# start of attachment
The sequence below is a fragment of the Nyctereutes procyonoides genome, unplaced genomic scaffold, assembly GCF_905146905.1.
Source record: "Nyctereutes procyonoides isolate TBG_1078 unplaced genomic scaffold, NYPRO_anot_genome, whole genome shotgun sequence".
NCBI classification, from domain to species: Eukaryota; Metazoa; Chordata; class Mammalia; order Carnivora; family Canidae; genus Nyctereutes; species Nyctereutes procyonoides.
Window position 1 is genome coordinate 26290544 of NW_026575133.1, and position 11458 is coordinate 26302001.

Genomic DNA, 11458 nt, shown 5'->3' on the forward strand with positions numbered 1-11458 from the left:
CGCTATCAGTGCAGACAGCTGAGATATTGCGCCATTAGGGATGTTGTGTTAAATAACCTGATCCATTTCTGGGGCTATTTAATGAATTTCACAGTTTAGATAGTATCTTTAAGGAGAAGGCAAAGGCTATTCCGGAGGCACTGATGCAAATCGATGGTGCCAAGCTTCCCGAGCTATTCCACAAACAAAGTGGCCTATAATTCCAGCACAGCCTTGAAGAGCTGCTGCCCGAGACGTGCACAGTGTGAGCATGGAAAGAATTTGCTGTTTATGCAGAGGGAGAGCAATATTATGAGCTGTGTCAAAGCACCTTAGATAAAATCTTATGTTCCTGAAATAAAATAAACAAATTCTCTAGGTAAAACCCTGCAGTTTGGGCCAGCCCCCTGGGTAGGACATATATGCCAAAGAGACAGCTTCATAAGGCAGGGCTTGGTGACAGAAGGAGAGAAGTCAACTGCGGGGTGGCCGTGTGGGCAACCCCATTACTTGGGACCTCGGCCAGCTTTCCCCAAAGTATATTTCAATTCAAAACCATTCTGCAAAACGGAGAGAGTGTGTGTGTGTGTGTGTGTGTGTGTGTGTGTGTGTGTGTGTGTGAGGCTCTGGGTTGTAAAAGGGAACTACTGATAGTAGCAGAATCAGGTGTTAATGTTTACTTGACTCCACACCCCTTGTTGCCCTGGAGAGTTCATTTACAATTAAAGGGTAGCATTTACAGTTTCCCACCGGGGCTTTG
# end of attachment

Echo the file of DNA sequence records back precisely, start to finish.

The sequence below is a fragment of the Nyctereutes procyonoides genome, unplaced genomic scaffold, assembly GCF_905146905.1.
Source record: "Nyctereutes procyonoides isolate TBG_1078 unplaced genomic scaffold, NYPRO_anot_genome, whole genome shotgun sequence".
NCBI classification, from domain to species: Eukaryota; Metazoa; Chordata; class Mammalia; order Carnivora; family Canidae; genus Nyctereutes; species Nyctereutes procyonoides.
Window position 1 is genome coordinate 26290544 of NW_026575133.1, and position 11458 is coordinate 26302001.

Genomic DNA, 11458 nt, shown 5'->3' on the forward strand with positions numbered 1-11458 from the left:
CGCTATCAGTGCAGACAGCTGAGATATTGCGCCATTAGGGATGTTGTGTTAAATAACCTGATCCATTTCTGGGGCTATTTAATGAATTTCACAGTTTAGATAGTATCTTTAAGGAGAAGGCAAAGGCTATTCCGGAGGCACTGATGCAAATCGATGGTGCCAAGCTTCCCGAGCTATTCCACAAACAAAGTGGCCTATAATTCCAGCACAGCCTTGAAGAGCTGCTGCCCGAGACGTGCACAGTGTGAGCATGGAAAGAATTTGCTGTTTATGCAGAGGGAGAGCAATATTATGAGCTGTGTCAAAGCACCTTAGATAAAATCTTATGTTCCTGAAATAAAATAAACAAATTCTCTAGGTAAAACCCTGCAGTTTGGGCCAGCCCCCTGGGTAGGACATATATGCCAAAGAGACAGCTTCATAAGGCAGGGCTTGGTGACAGAAGGAGAGAAGTCAACTGCGGGGTGGCCGTGTGGGCAACCCCATTACTTGGGACCTCGGCCAGCTTTCCCCAAAGTATATTTCAATTCAAAACCATTCTGCAAAACGGAGAGAGTGTGTGTGTGTGTGTGTGTGTGTGTGTGTGTGTGTGTGTGTGTGAGGCTCTGGGTTGTAAAAGGGAACTACTGATAGTAGCAGAATCAGGTGTTAATGTTTACTTGACTCCACACCCCTTGTTGCCCTGGAGAGTTCATTTACAATTAAAGGGTAGCATTTACAGTTTCCCACCGGGGCTTTG